Morton’s neuroma is a common neuropathy of the common plantar digital nerve, usually causing pain between the third and fourth toes. Characterized by a swelling of tissue surrounding one of the nerves that leads to the toes, it can feel like standing on a pebble in your shoe. Other symptoms include stinging, burning, or numbness.
Approximately one in three people have Morton’s neuroma, and women are almost ten times more likely than men to develop it, likely due to shoe styles. Depending on the severity, Morton’s neuroma treatment options can include changing footwear with better arch support, steroid injections into the affected area, decompression surgery, or removal of the nerve if other treatments are unsuccessful. Without prompt treatment, Morton’s neuroma can cause permanent nerve damage.
Shockwave therapy offers a non-invasive, drug-free treatment option. By targeting the neuroma with high-intensity acoustic pressure waves, shockwave therapy can accelerate healing, stimulating metabolism and enhancing blood circulation to the affected area.
A randomized, placebo-controlled trial published in the Journal of the American Podiatric Medical Association studied the efficacy of shockwave therapy for Morton’s neuroma. Patients were divided into two groups, one receiving shockwave therapy and other receiving sham stimulation.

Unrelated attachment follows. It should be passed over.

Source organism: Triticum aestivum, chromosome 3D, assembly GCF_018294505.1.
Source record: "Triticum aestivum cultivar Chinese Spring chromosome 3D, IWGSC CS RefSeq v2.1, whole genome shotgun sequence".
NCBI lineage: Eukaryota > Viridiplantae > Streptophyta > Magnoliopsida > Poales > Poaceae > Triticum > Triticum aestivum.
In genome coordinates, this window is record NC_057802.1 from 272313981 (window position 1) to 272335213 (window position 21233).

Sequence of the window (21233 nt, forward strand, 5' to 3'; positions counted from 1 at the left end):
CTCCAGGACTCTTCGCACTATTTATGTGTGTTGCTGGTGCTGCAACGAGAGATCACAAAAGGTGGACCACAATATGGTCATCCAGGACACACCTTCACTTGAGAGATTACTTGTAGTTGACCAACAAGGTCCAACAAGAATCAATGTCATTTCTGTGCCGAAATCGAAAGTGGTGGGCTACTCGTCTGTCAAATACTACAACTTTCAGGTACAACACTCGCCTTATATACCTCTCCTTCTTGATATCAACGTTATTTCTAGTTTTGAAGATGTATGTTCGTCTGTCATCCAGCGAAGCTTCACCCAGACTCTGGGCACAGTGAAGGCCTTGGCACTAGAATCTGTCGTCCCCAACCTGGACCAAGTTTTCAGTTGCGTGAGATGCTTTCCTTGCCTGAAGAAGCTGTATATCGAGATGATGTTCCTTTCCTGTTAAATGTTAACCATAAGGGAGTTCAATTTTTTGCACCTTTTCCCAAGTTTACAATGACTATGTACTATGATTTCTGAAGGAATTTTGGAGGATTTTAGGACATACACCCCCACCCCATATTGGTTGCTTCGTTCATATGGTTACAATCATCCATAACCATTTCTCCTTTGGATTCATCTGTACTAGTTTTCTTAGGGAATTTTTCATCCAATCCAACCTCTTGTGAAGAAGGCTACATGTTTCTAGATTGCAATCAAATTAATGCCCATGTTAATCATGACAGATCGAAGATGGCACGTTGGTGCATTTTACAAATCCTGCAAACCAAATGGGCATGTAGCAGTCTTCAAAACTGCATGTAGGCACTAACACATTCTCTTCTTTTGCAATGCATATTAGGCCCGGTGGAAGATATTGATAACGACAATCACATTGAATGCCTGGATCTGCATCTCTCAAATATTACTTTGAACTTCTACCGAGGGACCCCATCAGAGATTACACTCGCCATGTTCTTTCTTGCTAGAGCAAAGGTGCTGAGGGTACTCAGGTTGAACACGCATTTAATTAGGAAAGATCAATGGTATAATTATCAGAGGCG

Researchers measured changes in patient pain, function, and neuroma size. At baseline then one week and four weeks after treatment, visual analog scales (VAS) and American Orthopaedic Foot and Ankle Society lesser toes (AOFAS) scores were performed.
Patients who received shockwave therapy enjoyed significantly improved VAS scores both one and four weeks compared to baseline, while AOFAS had similar results after four weeks. In the sham group, VAS and AOFAS scores showed no significant changes at any time. Researchers concluded shockwave therapy could reduce pain for Morton’s neuroma patients.
A similar study compared a shockwave therapy group and a sham group then evaluated patients one, six, and 12 weeks after treatment using the VAS score. Again, the shockwave therapy group showed significant difference before and after therapy, whereas the sham group had no significant difference. These researchers concluded shockwave therapy could be an alternative to surgical excision for Morton’s neuroma.
One of the great advantages of shockwave therapy is that many devices are mobile, so practitioners can treat clients anywhere, including the comfort of home, which is ideal for patients experiencing foot pain. If you would like to learn more about integrating the many long-term benefits of shockwave therapy into your practice, contact us today by dialing 1 (888) 741-SHOC(7462) or by visiting our website.